Bidding for a tender, especially in the renewable energy sector, is an expensive and time-consuming process. There are so many costs attached that medium-sized companies generally avoid participating in auctions for large projects.

Various costs required to participate in a solar tender. Doc fee (non-refundable); Doc processing fee (non-refundable); Earnest Money Deposit; Performance Bank Guarantee; Success Charges.

Image via Mercom India

To participate in tenders, developers must submit Earnest Money Deposits (EMDs) in the form of bank guarantees with the Solar Energy Corporation of India (SECI), NTPC, and state agencies. EMDs can range between ₹400,000/MW to ₹1 million/MW, plus 18% GST. They are valid for about 240 days from the technical bid opening, and are submitted along with the technical and financial bids. In addition, the document and processing fees are non-refundable, and there are Performance Bank Guarantees and Success Charges as well.

If the tender is delayed or cancelled, EMDs can take around two or three months to be refunded; this delay affects the company’s ability to bid for other projects. “On top of this, highly competitive bids due to low tariff caps are also reducing chances of winning projects at a decent margin, and now you are seeing tenders being undersubscribed,” an executive at a Delhi-based solar energy company told Mercom India.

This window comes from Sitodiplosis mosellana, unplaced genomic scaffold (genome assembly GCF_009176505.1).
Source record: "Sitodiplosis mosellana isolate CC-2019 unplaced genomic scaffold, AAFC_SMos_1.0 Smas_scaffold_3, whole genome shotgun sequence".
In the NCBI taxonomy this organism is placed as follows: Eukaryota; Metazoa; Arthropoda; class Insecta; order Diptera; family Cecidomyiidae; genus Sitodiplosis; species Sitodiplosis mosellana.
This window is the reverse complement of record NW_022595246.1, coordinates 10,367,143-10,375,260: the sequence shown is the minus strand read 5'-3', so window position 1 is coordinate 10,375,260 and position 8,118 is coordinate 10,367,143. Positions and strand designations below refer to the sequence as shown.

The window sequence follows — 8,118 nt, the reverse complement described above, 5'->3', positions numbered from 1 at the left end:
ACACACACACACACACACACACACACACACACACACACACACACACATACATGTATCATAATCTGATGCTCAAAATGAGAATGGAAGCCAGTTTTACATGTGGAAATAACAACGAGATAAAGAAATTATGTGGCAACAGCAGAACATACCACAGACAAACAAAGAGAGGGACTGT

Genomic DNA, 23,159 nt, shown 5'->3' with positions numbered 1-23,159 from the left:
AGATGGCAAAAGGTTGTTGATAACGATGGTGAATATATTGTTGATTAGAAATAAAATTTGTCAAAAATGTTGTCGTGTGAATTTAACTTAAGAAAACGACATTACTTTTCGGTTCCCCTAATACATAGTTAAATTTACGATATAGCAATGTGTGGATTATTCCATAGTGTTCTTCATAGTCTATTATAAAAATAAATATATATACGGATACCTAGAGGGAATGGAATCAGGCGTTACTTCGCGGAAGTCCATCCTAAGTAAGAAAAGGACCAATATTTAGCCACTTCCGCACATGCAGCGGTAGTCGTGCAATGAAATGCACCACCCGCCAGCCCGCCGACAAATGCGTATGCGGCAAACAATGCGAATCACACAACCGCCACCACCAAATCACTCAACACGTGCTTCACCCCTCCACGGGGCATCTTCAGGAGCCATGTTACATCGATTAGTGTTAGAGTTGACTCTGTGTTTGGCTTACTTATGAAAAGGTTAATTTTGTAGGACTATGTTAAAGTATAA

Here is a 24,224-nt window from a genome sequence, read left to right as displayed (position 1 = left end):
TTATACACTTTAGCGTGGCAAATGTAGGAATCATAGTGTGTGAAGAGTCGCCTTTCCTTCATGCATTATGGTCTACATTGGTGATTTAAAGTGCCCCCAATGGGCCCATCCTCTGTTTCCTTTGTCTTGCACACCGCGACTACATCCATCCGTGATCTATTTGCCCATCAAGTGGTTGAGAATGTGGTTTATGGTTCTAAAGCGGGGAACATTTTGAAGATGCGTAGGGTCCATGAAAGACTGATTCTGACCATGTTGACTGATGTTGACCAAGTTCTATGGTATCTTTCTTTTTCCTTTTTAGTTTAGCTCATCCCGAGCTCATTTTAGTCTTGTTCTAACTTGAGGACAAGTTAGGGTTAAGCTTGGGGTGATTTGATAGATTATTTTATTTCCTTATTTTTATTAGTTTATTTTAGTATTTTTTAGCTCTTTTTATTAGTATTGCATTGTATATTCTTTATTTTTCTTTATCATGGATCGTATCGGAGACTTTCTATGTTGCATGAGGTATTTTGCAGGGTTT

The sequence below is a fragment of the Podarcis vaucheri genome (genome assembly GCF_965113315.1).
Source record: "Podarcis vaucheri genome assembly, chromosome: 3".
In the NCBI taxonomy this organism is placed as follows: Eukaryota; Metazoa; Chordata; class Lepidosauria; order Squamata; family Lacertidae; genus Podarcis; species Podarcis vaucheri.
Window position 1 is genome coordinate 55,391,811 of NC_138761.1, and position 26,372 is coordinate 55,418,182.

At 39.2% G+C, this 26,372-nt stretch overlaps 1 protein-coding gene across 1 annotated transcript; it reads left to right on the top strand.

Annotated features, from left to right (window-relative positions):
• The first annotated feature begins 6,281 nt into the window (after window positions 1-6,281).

It might be a good idea to have an interest rate attached to the EMDs they are deposited with SECI or the concerned agency – slightly below the market interest rate if required – that comes into force once the time-frame for refunding the EMD has elapsed without said refund having been carried out. Any possible losses incurred due to the delay might be compensated through the interest thus accrued.

Another common bone of contention is the Performance bank Guarantee (PBG), an unconditional and irrevocable bank guarantee, deposited by the chosen developer(s) to SECI/NTPC, 30 days after the date of issue of the letter of intent (LOI). PBGs are meant to be returned to the developers immediately after the project has been successfully commissioned – but there are often delays in doing so.

In September this year, the MNRE attempted to address this by directing both SECI and NTPC to release PBGs for solar and wind power projects that have been commissioned. According to the letter, PBGs are to be released within 45 days from COD (Commercial Operation Date), provided all required documents have been submitted.

The prevalent market interest rate should apply to this transaction as well – if the agency retains the PBG beyond the stipulated 45-day period, the final amount returned should include interest accruing to the developer for the period of delay.

A provision of this kind would act as a deterrent against illegal and arbitrary delays by agencies to return developers’ dues. Developers, particularly upcoming local ones, should not suffer due to the inability of state bodies to respect payment deadlines- or failing that, not without compensation.

Image source: NTPC via PV Magazine

Posted by Malavika

Books, bells, and big dreams.

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